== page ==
I think what he is trying to say is 1 of 2 things. 

1. Shutterstock are breaching their duty to pay us a fair amount for the level of work put in. Like 'minimum wage laws' for example. Something along those lines. Or ...

2. Shutterstock have committed to this new payment schedule. But in law they must make the terms of their payments to us clear. Any payment chart you have seen has been produced by other contributers. All Shutterstock have produced is a percentage based earnings scheme. I would imagine there is a law that they must abide by that states they must show how that percentage is arrived at. Which they certainly have not.

It has become abundantly clear that you cannot use their buyer plan terms to work it out because each country thus far has different pricing to each other. 

The option to "walk away if you dont like it" could be used as a defence if they had instantly paid everyone what was in their accumulated funds even if they hadn't yet reached payout. By not doing that it forced everyone to remain whether they liked it or not, to work to get their funds up to payout amounts. That's probably not permitted I'd imagine. I'd imagine some smart person would be able use that.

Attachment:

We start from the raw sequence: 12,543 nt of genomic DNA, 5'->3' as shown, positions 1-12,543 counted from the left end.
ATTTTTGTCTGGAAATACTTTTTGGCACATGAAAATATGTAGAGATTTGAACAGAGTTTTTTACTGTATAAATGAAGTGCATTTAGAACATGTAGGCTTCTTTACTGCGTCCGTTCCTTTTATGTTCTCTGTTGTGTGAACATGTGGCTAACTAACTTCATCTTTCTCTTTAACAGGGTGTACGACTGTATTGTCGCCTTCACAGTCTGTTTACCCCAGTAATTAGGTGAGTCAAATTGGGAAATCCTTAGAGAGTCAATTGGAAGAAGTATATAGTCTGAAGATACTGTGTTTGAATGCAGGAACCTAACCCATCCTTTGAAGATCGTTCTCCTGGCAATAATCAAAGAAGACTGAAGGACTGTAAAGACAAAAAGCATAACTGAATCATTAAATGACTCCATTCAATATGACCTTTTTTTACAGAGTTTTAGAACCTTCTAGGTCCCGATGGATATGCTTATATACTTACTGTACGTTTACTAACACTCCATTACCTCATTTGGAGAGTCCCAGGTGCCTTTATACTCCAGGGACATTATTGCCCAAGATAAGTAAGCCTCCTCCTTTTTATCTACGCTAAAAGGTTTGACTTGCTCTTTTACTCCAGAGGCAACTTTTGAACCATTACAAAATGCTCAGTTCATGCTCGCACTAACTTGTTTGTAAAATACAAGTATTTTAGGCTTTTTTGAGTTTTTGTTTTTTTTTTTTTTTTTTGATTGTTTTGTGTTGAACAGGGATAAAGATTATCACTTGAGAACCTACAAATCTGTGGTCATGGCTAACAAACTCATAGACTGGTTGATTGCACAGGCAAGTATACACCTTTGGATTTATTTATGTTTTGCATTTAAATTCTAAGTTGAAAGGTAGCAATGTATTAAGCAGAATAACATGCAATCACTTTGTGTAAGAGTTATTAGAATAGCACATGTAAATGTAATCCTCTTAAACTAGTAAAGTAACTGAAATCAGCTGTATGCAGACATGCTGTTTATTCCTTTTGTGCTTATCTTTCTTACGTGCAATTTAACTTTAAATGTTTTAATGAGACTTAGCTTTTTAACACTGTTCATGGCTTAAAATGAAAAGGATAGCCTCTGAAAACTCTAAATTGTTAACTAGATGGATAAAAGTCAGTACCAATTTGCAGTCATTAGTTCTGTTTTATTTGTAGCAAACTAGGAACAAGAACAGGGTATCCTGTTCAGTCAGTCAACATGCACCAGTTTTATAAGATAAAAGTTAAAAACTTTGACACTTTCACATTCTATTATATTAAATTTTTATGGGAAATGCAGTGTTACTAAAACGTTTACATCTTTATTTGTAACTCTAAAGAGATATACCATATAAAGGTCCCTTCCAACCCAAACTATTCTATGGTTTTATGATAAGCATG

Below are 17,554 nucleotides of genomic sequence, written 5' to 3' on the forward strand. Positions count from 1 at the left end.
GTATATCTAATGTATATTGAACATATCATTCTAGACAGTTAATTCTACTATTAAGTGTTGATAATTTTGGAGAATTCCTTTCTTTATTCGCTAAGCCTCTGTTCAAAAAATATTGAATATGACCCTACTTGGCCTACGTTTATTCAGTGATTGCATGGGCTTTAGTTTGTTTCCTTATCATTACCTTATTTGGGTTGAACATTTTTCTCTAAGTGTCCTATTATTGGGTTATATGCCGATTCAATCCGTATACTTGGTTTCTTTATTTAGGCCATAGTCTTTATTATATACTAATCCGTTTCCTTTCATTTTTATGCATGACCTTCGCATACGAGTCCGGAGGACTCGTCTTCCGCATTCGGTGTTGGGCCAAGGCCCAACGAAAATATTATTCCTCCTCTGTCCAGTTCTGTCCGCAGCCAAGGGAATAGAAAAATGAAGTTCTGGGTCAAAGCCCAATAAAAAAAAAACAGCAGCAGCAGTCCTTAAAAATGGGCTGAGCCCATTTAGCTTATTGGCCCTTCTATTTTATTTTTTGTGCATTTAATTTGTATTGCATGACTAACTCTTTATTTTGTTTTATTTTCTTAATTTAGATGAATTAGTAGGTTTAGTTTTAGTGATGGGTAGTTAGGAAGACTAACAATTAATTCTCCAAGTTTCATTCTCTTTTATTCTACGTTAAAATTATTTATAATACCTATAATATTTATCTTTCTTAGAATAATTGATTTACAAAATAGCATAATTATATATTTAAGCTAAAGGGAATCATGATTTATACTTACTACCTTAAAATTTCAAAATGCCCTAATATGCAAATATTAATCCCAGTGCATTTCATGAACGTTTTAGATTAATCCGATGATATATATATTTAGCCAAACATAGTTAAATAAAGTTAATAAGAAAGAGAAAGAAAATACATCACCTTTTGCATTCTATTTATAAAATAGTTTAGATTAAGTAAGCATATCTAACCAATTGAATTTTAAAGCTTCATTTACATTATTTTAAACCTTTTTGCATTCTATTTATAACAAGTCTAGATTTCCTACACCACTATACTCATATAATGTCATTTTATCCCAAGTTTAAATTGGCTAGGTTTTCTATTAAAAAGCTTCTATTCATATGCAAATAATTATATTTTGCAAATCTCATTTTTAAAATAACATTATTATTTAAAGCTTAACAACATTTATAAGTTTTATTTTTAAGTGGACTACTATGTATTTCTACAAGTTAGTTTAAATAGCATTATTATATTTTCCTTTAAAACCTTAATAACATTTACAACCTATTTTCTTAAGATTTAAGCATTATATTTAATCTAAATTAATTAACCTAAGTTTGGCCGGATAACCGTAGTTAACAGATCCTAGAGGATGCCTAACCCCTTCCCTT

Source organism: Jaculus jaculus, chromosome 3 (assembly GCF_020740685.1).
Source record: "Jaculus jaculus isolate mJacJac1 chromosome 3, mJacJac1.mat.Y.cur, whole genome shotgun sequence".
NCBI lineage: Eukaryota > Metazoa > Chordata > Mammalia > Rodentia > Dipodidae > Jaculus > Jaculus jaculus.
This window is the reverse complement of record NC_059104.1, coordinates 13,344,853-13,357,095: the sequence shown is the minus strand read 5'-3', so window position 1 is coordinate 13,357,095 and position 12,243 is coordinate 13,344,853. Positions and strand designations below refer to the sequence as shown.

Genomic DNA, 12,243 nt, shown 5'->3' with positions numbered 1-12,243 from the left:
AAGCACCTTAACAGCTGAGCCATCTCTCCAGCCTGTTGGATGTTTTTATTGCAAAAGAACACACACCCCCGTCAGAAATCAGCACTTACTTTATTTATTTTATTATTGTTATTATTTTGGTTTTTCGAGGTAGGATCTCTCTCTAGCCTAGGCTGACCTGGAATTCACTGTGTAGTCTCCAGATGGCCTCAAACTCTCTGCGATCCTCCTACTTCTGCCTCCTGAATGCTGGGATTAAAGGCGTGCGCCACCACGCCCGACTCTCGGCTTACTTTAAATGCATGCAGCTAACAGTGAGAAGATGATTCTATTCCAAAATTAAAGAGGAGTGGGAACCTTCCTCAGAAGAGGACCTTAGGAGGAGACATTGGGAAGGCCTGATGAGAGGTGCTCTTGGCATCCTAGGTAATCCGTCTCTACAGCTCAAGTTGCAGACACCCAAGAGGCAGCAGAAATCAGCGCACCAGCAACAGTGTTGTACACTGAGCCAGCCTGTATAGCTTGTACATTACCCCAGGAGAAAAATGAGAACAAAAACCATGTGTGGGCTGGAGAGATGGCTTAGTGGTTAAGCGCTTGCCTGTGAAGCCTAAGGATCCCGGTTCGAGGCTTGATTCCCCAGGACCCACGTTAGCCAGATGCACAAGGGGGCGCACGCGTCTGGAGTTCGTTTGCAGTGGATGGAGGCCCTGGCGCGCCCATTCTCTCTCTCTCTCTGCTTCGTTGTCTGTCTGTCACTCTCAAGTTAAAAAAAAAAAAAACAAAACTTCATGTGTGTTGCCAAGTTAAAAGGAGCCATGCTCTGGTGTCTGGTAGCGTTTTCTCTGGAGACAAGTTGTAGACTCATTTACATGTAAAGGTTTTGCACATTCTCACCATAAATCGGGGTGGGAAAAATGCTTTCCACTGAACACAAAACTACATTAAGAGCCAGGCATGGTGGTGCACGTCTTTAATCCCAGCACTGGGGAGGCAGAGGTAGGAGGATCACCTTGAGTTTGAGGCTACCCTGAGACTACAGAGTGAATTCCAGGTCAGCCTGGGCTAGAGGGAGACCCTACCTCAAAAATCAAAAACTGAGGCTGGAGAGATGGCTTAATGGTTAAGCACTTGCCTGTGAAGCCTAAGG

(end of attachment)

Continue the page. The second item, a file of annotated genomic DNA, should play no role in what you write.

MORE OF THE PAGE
Further more there doesn't appear a way to confirm we are getting paid the correct amount. The terms we signed up to didnt state we had to accept payment regardless of accuracy. I'd imagine that's probably a breach of some law or ethical/financial code of conduct. 

 

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42 minutes ago, Scorsby said:

I think what he is trying to say is 1 of 2 things. 

1. Shutterstock are breaching their duty to pay us a fair amount for the level of work put in. Like 'minimum wage laws' for example. Something along those lines. Or ...

2. Shutterstock have committed to this new payment schedule. But in law they must make the terms of their payments to us clear. Any payment chart you have seen has been produced by other contributers. All Shutterstock have produced is a percentage based earnings scheme. I would imagine there is a law that they must abide by that states they must show how that percentage is arrived at. Which they certainly have not.

It has become abundantly clear that you cannot use their buyer plan terms to work it out because each country thus far has different pricing to each other.